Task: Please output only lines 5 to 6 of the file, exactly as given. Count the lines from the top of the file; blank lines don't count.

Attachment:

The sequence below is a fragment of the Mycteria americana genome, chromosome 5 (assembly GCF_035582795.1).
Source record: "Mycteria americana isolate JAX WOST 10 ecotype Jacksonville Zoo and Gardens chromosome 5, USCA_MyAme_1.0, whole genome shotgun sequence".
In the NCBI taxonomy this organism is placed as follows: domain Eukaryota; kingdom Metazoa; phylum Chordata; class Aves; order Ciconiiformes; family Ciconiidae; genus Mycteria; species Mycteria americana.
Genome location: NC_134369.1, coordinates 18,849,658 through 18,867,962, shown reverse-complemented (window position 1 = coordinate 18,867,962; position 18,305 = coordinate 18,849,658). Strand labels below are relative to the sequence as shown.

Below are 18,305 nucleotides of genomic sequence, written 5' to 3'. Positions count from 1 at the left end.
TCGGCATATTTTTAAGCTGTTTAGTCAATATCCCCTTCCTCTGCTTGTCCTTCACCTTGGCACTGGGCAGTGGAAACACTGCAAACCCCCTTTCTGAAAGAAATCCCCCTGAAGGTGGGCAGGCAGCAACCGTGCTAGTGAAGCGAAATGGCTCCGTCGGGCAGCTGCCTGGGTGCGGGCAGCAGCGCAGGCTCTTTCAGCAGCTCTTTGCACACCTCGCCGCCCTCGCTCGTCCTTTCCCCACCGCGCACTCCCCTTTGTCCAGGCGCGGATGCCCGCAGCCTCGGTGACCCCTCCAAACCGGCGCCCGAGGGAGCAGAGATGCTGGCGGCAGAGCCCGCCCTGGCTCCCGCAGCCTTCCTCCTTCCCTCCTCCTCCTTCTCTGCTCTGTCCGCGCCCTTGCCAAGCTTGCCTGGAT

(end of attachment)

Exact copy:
Below are 18,305 nucleotides of genomic sequence, written 5' to 3'. Positions count from 1 at the left end.
TCGGCATATTTTTAAGCTGTTTAGTCAATATCCCCTTCCTCTGCTTGTCCTTCACCTTGGCACTGGGCAGTGGAAACACTGCAAACCCCCTTTCTGAAAGAAATCCCCCTGAAGGTGGGCAGGCAGCAACCGTGCTAGTGAAGCGAAATGGCTCCGTCGGGCAGCTGCCTGGGTGCGGGCAGCAGCGCAGGCTCTTTCAGCAGCTCTTTGCACACCTCGCCGCCCTCGCTCGTCCTTTCCCCACCGCGCACTCCCCTTTGTCCAGGCGCGGATGCCCGCAGCCTCGGTGACCCCTCCAAACCGGCGCCCGAGGGAGCAGAGATGCTGGCGGCAGAGCCCGCCCTGGCTCCCGCAGCCTTCCTCCTTCCCTCCTCCTCCTTCTCTGCTCTGTCCGCGCCCTTGCCAAGCTTGCCTGGAT